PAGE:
As the economy makes what we are told is a slow recovery, unemployment remains at uncomfortably high levels in many parts of the country, New Jersey included. With a 9.1 percent unemployment rate, some New Jersey workers have sought out alternative solutions. As the Asbury Park Press reports, entrepreneurship may soon become an appealing option for many as jobs remain scarce.
The Press tells the story of Charles Schlapfer of Lavallette, New Jersey, who worked as general manager of a building supply company when the 2008 financial crisis hit. He survived a massive round of layoffs but suffered a fifty percent pay cut. Although he looked around for other jobs, he could not find anything that met his family’s financial needs. Rather than continue with his reduced salary and no clear job security, he rolled the dice, quit his job, and started his own company. He now runs a “manufacturers’ sales representation firm” that helps businesses in the construction industry take advantage of public-sector opportunities, which he sees as a huge and relatively untapped market for local companies. The business draws on his work experience and contacts and, he hopes, has great growth potential.
New Jersey offers resources and support for entrepreneurs looking to start their own venture. The state’s Department of Labor and Workforce Development (LWD) operates several Small Business Development Centers (SBDC’s), which have begun hosting training courses and counseling for unemployed individuals who want to pursue an entrepreneurial path. A six-week training program, the “Entrepreneurial Training Program for the Unemployed” (ETPU), instructs aspiring business owners in how to develop a business idea and handle the many aspects of the business start-up process. It also includes one-on-one counseling and assistance with applications for start-up financing. The program is free, financed by grants from the LWD), and requires applicants to meet certain criteria related to employment and receipt of unemployment benefits.
Starting a business requires careful planning and attention. Every business is unique, but all have common questions at the outset. The question of initial capital is perhaps the most important. Some businesses can be run from a laptop computer and cell phone in a corner of your home or the neighborhood cafe, while others require significant equipment purchases and office space. This also affects the questions of how to structure a business. An entrepreneur must consider whether to operate a business as a sole proprietor, to form a corporation, or to create some other business organization. That leads to questions of whether to hire staff, and so on.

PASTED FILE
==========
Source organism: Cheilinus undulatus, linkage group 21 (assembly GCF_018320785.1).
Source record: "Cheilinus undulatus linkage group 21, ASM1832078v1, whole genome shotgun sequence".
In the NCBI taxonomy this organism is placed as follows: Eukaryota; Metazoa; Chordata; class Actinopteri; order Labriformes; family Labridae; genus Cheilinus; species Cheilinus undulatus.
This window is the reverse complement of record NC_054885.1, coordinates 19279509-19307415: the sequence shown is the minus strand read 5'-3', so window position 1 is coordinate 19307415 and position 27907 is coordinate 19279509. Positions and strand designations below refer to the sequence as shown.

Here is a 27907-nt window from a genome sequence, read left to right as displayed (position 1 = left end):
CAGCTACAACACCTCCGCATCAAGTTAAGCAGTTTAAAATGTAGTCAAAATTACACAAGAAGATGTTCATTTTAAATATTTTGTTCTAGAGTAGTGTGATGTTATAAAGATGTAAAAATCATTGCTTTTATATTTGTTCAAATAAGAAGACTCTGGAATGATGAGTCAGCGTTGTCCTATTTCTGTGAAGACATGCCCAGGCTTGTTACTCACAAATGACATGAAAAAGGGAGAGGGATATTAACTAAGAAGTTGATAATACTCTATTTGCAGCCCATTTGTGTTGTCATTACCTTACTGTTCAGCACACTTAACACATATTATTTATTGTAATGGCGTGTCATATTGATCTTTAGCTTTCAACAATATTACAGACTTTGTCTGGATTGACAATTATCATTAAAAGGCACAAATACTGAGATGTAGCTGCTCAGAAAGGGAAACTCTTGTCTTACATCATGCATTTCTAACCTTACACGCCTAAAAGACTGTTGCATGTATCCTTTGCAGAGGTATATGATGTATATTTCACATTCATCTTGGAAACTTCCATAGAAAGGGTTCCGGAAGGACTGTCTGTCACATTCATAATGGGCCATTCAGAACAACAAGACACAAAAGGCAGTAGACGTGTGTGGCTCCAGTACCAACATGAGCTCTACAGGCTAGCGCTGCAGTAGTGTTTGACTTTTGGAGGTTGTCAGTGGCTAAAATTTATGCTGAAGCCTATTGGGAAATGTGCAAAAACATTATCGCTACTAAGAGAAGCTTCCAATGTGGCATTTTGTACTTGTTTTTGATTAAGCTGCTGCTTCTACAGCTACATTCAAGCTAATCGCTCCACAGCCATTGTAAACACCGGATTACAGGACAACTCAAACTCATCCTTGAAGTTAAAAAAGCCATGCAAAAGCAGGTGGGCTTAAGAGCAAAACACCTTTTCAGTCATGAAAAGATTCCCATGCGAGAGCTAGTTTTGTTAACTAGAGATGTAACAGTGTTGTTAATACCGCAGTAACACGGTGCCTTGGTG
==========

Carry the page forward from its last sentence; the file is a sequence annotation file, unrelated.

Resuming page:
Of course, not everybody can opt to start a business when faced with unemployment. Starting a business is a risky prospect, requiring a significant commitment of time and resources. It almost always involves short-term pay cut while getting business operations started, and it often involves either a commitment of one’s own capital or a new debt obligation. We understand the risks and requirements of starting a business. In addition to being New Jersey business lawyers, we are also entrepreneurs ourselves, owning and operating a law practice. The risks can be great, and the hours can be long, but the rewards can be great as well.
The New Jersey business attorneys at Samuel C. Berger, PC offer fixed-fee legal services to businesses and investors who want to do business in northern New Jersey and New York. To speak to a member of our skilled legal team, contact us today online or at (201) 587-1500.
More Blog Posts:
Harlem Wal-Mart Could Put Local Stores out of Business, Say Critics, New York & New Jersey Business Lawyer Blog, December 22, 2011
Small Businesses Added 55,000 New Jobs to the Economy Last Month, New York & New Jersey Business Lawyer Blog, December 20, 2011
New Jersey Assembly Passes Bill Creating Small Business Loan Program, New York & New Jersey Business Lawyer Blog, December 13, 2011
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